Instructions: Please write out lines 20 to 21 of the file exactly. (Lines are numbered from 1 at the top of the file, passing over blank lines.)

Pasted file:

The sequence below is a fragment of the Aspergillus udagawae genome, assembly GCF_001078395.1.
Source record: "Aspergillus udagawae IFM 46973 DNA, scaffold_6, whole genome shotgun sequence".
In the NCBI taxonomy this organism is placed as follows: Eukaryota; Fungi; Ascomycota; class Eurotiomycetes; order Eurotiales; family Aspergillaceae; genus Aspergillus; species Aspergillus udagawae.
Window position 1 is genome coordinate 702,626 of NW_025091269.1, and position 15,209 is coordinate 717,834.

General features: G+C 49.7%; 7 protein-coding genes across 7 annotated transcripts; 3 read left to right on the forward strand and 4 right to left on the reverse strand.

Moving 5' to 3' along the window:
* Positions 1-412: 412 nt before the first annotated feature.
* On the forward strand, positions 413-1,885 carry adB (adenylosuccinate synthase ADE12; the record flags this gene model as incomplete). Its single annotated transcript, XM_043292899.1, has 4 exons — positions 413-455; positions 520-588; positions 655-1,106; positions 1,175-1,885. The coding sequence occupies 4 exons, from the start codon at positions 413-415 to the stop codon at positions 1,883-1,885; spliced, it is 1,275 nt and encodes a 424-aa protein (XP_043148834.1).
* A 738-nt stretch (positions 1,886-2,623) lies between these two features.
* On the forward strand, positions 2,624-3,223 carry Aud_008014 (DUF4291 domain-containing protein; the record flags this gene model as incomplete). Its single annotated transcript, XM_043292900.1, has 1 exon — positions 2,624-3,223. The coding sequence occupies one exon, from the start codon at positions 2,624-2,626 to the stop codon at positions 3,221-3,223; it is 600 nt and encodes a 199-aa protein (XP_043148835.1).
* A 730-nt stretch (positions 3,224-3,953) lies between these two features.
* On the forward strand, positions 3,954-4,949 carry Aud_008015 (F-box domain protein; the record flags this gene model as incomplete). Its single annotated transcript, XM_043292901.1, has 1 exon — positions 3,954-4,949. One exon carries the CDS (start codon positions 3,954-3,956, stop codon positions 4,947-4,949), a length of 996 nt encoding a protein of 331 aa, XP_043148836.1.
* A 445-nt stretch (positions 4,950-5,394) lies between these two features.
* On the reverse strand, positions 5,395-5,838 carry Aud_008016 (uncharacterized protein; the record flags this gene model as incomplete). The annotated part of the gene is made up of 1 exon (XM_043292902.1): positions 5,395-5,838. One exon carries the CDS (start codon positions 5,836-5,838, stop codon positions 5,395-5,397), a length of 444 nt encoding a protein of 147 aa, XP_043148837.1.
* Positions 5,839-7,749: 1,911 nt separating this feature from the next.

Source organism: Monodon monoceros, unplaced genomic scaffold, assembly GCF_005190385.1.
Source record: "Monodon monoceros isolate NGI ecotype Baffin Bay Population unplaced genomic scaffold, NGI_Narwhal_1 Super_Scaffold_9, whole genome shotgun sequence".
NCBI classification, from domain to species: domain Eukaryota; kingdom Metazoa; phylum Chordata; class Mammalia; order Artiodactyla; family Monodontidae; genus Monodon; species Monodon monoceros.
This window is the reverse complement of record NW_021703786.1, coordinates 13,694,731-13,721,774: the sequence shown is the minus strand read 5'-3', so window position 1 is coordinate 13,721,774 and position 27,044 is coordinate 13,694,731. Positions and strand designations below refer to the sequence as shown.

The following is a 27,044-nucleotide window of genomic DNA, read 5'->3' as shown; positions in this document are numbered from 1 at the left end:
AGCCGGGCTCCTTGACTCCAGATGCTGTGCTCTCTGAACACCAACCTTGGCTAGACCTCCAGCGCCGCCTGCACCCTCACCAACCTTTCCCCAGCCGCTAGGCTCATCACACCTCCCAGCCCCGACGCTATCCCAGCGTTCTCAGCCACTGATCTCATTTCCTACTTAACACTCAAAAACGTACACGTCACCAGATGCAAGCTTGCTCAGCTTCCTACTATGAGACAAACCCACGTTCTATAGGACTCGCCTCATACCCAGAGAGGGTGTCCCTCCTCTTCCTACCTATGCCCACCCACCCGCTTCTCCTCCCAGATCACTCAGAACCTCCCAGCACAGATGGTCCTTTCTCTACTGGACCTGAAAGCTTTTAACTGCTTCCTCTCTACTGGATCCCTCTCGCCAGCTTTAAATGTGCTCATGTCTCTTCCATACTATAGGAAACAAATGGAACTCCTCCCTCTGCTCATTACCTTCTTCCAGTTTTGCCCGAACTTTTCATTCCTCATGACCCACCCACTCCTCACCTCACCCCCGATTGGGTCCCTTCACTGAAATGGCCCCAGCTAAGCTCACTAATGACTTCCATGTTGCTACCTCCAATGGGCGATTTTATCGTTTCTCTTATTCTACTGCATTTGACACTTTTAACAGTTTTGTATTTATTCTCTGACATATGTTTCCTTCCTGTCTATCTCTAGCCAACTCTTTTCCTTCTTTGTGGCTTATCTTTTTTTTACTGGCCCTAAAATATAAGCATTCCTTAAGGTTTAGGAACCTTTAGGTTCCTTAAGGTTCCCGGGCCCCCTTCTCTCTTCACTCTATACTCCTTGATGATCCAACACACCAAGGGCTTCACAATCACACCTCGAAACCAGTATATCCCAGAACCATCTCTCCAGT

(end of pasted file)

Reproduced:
The following is a 27,044-nucleotide window of genomic DNA, read 5'->3' as shown; positions in this document are numbered from 1 at the left end:
AGCCGGGCTCCTTGACTCCAGATGCTGTGCTCTCTGAACACCAACCTTGGCTAGACCTCCAGCGCCGCCTGCACCCTCACCAACCTTTCCCCAGCCGCTAGGCTCATCACACCTCCCAGCCCCGACGCTATCCCAGCGTTCTCAGCCACTGATCTCATTTCCTACTTAACACTCAAAAACGTACACGTCACCAGATGCAAGCTTGCTCAGCTTCCTACTATGAGACAAACCCACGTTCTATAGGACTCGCCTCATACCCAGAGAGGGTGTCCCTCCTCTTCCTACCTATGCCCACCCACCCGCTTCTCCTCCCAGATCACTCAGAACCTCCCAGCACAGATGGTCCTTTCTCTACTGGACCTGAAAGCTTTTAACTGCTTCCTCTCTACTGGATCCCTCTCGCCAGCTTTAAATGTGCTCATGTCTCTTCCATACTATAGGAAACAAATGGAACTCCTCCCTCTGCTCATTACCTTCTTCCAGTTTTGCCCGAACTTTTCATTCCTCATGACCCACCCACTCCTCACCTCACCCCCGATTGGGTCCCTTCACTGAAATGGCCCCAGCTAAGCTCACTAATGACTTCCATGTTGCTACCTCCAATGGGCGATTTTATCGTTTCTCTTATTCTACTGCATTTGACACTTTTAACAGTTTTGTATTTATTCTCTGACATATGTTTCCTTCCTGTCTATCTCTAGCCAACTCTTTTCCTTCTTTGTGGCTTATCTTTTTTTTACTGGCCCTAAAATATAAGCATTCCTTAAGGTTTAGGAACCTTTAGGTTCCTTAAGGTTCCCGGGCCCCCTTCTCTCTTCACTCTATACTCCTTGATGATCCAACACACCAAGGGCTTCACAATCACACCTCGAAACCAGTATATCCCAGAACCATCTCTCCAGT